Glow-in-the Dark Film
A flexible self-adhesive plastic film that glows brightly in the dark. Can easily be cut by hand and stuck to a wide range of materials.
Quantum tunnelling composite is a flexible polymer that exhibits extraordinary electrical properties. In its normal state it is a perfect insulator, but when compressed it becomes a more or less perfect conductor and able to pass very high currents. Polymers loaded with carbon are, at best, only partially conductive. In QTC, the change from non-conductor to conductor is dramatic, and a tiny piece measuring 4mm square and 1.5mm thick can pass a current of up to 10 amps when squeezed!
Instead of carbon, QTC contains tiny metal particles, but it does NOT work by percolation. Instead, electrons ‘pass’ through the insulation by a process called quantum tunnelling – hence the name of the material. To explain this effect, we have to appeal to quantum theory and think of the electrons as waves. In classical physics, the electrons cannot pass through an insulation barrier, but according to quantum theory a wave can – and this is what happens in QTC.
Thermocolour / Thermochromic Sheet
A remarkable self adhesive sheet material printed with thermochromic liquid crystal 'ink'. Changes colour (bright blue) when heated from 29.4 to 33°C. Potential applications are many and varied. E.g. temperature indication/warnings, body jewellery, advertising displays (attach a resistance wire to the rear and pass a small current to cause dramatic colour changes to the front 'screen'.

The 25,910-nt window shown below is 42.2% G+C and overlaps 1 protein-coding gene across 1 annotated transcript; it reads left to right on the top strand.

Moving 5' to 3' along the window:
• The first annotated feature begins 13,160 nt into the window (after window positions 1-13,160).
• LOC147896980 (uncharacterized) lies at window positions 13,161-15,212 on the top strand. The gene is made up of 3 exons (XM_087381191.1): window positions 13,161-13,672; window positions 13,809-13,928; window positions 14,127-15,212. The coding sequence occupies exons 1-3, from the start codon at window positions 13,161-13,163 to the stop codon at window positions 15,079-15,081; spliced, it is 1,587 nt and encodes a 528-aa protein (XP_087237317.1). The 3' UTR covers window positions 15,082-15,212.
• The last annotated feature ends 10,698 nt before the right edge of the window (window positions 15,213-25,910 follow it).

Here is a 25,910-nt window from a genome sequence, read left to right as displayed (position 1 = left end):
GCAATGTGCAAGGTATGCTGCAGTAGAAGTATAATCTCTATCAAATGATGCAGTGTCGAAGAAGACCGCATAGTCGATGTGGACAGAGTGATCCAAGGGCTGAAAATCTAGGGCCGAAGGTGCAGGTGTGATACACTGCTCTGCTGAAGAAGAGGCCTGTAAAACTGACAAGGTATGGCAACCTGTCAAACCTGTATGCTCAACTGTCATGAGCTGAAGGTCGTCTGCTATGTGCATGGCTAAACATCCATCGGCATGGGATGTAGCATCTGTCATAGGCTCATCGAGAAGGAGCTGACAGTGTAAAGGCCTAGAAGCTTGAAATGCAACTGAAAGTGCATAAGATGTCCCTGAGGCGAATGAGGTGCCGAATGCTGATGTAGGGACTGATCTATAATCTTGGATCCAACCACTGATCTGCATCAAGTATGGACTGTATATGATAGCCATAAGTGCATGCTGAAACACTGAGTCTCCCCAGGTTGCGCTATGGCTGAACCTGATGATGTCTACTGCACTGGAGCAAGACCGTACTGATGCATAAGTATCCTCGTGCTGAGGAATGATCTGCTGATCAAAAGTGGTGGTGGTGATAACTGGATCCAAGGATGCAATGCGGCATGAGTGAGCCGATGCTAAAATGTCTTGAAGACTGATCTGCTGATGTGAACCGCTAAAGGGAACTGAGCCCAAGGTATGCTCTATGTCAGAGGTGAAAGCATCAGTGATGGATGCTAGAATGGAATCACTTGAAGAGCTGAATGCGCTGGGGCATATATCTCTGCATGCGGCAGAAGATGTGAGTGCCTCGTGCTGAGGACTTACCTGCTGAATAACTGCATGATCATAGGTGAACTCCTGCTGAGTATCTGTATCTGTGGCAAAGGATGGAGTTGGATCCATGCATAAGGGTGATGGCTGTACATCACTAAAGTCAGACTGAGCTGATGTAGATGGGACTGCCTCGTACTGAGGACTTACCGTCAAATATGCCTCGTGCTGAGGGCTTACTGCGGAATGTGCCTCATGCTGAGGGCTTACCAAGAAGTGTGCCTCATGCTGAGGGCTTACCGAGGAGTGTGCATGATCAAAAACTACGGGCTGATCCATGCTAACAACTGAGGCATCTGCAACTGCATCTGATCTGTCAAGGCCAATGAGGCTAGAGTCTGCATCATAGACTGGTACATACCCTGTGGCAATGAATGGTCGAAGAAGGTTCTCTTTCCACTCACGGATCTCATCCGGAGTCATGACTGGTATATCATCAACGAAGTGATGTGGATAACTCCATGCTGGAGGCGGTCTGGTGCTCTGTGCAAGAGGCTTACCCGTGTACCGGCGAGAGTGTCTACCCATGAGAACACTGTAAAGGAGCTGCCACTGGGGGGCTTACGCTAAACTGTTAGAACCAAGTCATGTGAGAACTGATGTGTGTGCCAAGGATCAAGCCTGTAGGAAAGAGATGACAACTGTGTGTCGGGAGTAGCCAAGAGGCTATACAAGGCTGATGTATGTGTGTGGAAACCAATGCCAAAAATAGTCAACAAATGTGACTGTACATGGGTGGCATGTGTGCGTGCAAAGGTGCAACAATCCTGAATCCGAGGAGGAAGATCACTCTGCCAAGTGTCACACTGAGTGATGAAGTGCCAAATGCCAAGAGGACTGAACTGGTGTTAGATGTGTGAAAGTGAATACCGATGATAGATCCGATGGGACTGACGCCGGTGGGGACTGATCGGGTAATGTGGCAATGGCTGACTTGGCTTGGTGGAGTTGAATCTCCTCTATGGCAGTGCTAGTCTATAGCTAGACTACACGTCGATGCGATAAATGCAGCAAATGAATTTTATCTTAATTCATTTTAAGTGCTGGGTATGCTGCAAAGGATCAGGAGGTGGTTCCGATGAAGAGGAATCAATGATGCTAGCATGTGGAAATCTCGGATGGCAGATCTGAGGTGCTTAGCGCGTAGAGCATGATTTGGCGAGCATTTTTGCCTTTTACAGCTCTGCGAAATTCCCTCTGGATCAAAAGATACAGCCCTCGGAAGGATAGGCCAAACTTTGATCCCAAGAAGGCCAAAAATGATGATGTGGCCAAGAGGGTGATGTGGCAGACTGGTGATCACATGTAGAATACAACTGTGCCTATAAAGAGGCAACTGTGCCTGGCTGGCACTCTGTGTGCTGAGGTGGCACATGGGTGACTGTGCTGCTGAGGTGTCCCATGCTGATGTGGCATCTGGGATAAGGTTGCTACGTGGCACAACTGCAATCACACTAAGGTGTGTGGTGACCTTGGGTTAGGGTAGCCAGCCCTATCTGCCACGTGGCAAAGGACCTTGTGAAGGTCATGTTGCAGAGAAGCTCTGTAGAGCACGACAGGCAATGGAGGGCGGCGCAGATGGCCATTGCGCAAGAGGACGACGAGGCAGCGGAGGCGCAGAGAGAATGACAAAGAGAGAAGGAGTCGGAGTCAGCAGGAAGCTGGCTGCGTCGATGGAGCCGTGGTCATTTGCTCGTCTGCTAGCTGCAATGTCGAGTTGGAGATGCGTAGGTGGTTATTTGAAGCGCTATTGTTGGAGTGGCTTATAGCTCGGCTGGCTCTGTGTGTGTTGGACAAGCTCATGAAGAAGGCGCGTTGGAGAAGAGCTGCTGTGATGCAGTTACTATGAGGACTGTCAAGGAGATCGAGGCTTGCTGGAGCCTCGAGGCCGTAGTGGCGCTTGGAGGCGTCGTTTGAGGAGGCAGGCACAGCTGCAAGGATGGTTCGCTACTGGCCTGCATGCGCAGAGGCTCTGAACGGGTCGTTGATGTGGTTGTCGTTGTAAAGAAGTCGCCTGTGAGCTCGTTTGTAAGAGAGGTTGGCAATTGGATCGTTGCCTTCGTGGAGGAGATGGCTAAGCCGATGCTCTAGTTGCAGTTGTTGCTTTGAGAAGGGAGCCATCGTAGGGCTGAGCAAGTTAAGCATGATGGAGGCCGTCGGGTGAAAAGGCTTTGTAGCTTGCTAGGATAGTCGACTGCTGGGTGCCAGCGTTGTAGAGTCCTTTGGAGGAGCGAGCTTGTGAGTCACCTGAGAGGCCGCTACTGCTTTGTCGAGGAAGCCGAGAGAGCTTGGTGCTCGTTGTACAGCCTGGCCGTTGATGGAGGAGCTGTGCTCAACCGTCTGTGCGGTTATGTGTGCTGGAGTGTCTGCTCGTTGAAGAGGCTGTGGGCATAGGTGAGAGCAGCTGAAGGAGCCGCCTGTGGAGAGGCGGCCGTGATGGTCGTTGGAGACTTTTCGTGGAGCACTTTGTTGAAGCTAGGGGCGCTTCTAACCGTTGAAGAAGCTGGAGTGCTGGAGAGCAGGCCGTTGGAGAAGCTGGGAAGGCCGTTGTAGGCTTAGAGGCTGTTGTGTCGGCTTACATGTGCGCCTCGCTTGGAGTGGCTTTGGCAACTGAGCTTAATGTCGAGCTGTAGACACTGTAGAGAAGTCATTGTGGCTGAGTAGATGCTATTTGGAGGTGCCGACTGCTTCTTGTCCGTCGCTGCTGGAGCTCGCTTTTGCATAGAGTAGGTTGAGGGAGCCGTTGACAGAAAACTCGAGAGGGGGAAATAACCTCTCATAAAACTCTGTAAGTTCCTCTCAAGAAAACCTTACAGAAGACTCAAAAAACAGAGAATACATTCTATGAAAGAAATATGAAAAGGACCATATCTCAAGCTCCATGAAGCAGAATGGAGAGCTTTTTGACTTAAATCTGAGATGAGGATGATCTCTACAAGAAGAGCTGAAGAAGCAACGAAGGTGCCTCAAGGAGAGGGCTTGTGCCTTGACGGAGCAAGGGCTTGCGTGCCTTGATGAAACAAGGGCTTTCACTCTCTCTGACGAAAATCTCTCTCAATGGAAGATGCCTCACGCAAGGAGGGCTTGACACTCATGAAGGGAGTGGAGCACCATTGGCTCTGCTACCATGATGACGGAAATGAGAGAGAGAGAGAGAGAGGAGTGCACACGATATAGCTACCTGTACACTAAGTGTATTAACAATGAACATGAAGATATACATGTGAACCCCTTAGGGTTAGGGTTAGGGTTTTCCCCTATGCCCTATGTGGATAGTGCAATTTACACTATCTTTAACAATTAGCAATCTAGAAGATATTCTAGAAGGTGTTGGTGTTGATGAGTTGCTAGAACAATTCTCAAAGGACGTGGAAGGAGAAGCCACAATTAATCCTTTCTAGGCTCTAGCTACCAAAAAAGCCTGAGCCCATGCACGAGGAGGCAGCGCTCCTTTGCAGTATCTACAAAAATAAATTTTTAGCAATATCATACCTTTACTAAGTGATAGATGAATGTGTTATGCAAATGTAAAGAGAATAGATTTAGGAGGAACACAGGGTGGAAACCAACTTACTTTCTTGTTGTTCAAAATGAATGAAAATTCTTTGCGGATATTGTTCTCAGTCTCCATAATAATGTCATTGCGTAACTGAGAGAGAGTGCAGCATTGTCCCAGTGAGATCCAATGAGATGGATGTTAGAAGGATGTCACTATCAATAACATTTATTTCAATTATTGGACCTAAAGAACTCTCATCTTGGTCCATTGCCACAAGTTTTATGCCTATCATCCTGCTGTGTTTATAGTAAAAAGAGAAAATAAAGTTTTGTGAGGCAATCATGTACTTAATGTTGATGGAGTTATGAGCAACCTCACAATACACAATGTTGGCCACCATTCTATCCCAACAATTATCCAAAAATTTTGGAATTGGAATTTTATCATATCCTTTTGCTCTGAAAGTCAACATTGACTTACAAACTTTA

'Smart wire' is a shape memory alloy (SMA) that changes its length with a useful pulling force when a small current is passed through it.A voltage of approx. 3V is sufficient although other values can be used we have not tested for over-heating or other side effects.
ll metals exhibit elastic behaviour before they permanently deform under stress – some more than others. Superelastic wire, as its name suggests, remains elastic even when tied in knots - and handling this material almost defies belief. (Tie it in a knot that you can just undo, and it will come out perfectly straight!)
Superelastic wire is used widely for spectacle frames able to recover their original shape after deformation that would permanently damage other materials. Other uses include ‘impossible’ hinges and deployable structures capable of unfolding and expanding to many times their original size.
Smart Niti Springs
Spring made from shape memory alloy. At room temperature this spring is soft enough to pull out to approximately 50mm by applying a small force. When heated to 70°C by passing an electric current through it, the spring contracts to its original length with a useful pulling force (equivalent to lifting a 0.5kg weight).
Memory spring and memory wire
This nickel/titanium (NiTi) alloy initially ‘remembers’ that it should be straight. If it is bent into a different shape and then dropped in very hot water (90°C), it springs back to its original straight condition. It will repeat this behaviour any number of times. Memory wire has several important medical applications. It is used, for example, to make surgical stents – small woven frames that balloon outwards to open blocked arteries. It is also used for orthodontic braces.
Two-Way Memory Spring
These remarkable springs, based on a brass alloy, ‘remember’ to open up at around 90°C and close again when cool. If immersed in hot water at or around 90°C they will open in a split second and close as quickly if dropped in cold water. Such springs have many industrial applications – e.g., in sprinkler and fire damping systems where they replace expensive single-use only fusible links.
A powder that absorbs 500 times its own weight of water and grows into snow.
• Bouncing putty – a material that suddenly changes from soft to hard if you hit it
• Thermo-film – a plastic film that glows bright blue if you heat it with your hand
• Magic beads – beads that change colour in sunlight
Para mais informações sobre estes e outros materiais e como os encontrar, deixamos os links:
A Fascinating look at Smart Materials [SEP]